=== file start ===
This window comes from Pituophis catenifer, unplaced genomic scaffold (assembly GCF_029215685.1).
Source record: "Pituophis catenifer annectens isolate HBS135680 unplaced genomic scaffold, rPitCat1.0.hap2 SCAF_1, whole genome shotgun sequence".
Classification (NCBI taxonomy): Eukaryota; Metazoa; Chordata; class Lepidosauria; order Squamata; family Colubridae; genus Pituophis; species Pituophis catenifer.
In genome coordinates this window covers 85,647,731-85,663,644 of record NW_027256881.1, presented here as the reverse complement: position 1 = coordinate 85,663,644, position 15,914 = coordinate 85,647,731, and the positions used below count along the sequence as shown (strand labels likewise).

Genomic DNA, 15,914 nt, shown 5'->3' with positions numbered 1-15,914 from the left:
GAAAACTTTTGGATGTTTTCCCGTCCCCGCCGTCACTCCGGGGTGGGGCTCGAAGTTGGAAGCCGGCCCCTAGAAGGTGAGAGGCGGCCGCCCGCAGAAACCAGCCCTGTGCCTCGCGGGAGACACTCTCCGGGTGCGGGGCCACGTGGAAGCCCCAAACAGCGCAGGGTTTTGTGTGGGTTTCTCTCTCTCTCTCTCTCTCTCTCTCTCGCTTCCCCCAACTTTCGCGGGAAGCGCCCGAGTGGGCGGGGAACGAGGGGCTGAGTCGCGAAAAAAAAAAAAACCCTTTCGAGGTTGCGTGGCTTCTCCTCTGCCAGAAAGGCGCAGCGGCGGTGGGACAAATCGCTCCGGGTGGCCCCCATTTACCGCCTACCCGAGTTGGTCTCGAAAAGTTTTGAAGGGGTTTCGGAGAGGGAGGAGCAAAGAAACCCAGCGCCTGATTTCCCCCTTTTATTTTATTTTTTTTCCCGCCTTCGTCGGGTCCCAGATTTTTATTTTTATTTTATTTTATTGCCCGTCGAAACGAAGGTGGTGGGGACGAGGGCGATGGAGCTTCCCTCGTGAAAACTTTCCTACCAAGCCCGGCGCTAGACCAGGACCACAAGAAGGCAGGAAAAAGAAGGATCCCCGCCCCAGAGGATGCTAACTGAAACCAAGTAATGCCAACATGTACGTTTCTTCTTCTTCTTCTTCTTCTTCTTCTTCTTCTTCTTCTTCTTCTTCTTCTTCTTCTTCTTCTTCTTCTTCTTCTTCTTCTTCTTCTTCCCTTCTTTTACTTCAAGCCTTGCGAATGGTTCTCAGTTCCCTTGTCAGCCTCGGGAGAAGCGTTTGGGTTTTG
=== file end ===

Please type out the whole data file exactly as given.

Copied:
This window comes from Pituophis catenifer, unplaced genomic scaffold (assembly GCF_029215685.1).
Source record: "Pituophis catenifer annectens isolate HBS135680 unplaced genomic scaffold, rPitCat1.0.hap2 SCAF_1, whole genome shotgun sequence".
Classification (NCBI taxonomy): Eukaryota; Metazoa; Chordata; class Lepidosauria; order Squamata; family Colubridae; genus Pituophis; species Pituophis catenifer.
In genome coordinates this window covers 85,647,731-85,663,644 of record NW_027256881.1, presented here as the reverse complement: position 1 = coordinate 85,663,644, position 15,914 = coordinate 85,647,731, and the positions used below count along the sequence as shown (strand labels likewise).

Genomic DNA, 15,914 nt, shown 5'->3' with positions numbered 1-15,914 from the left:
GAAAACTTTTGGATGTTTTCCCGTCCCCGCCGTCACTCCGGGGTGGGGCTCGAAGTTGGAAGCCGGCCCCTAGAAGGTGAGAGGCGGCCGCCCGCAGAAACCAGCCCTGTGCCTCGCGGGAGACACTCTCCGGGTGCGGGGCCACGTGGAAGCCCCAAACAGCGCAGGGTTTTGTGTGGGTTTCTCTCTCTCTCTCTCTCTCTCTCTCTCGCTTCCCCCAACTTTCGCGGGAAGCGCCCGAGTGGGCGGGGAACGAGGGGCTGAGTCGCGAAAAAAAAAAAAACCCTTTCGAGGTTGCGTGGCTTCTCCTCTGCCAGAAAGGCGCAGCGGCGGTGGGACAAATCGCTCCGGGTGGCCCCCATTTACCGCCTACCCGAGTTGGTCTCGAAAAGTTTTGAAGGGGTTTCGGAGAGGGAGGAGCAAAGAAACCCAGCGCCTGATTTCCCCCTTTTATTTTATTTTTTTTCCCGCCTTCGTCGGGTCCCAGATTTTTATTTTTATTTTATTTTATTGCCCGTCGAAACGAAGGTGGTGGGGACGAGGGCGATGGAGCTTCCCTCGTGAAAACTTTCCTACCAAGCCCGGCGCTAGACCAGGACCACAAGAAGGCAGGAAAAAGAAGGATCCCCGCCCCAGAGGATGCTAACTGAAACCAAGTAATGCCAACATGTACGTTTCTTCTTCTTCTTCTTCTTCTTCTTCTTCTTCTTCTTCTTCTTCTTCTTCTTCTTCTTCTTCTTCTTCTTCTTCTTCTTCTTCTTCTTCCCTTCTTTTACTTCAAGCCTTGCGAATGGTTCTCAGTTCCCTTGTCAGCCTCGGGAGAAGCGTTTGGGTTTTG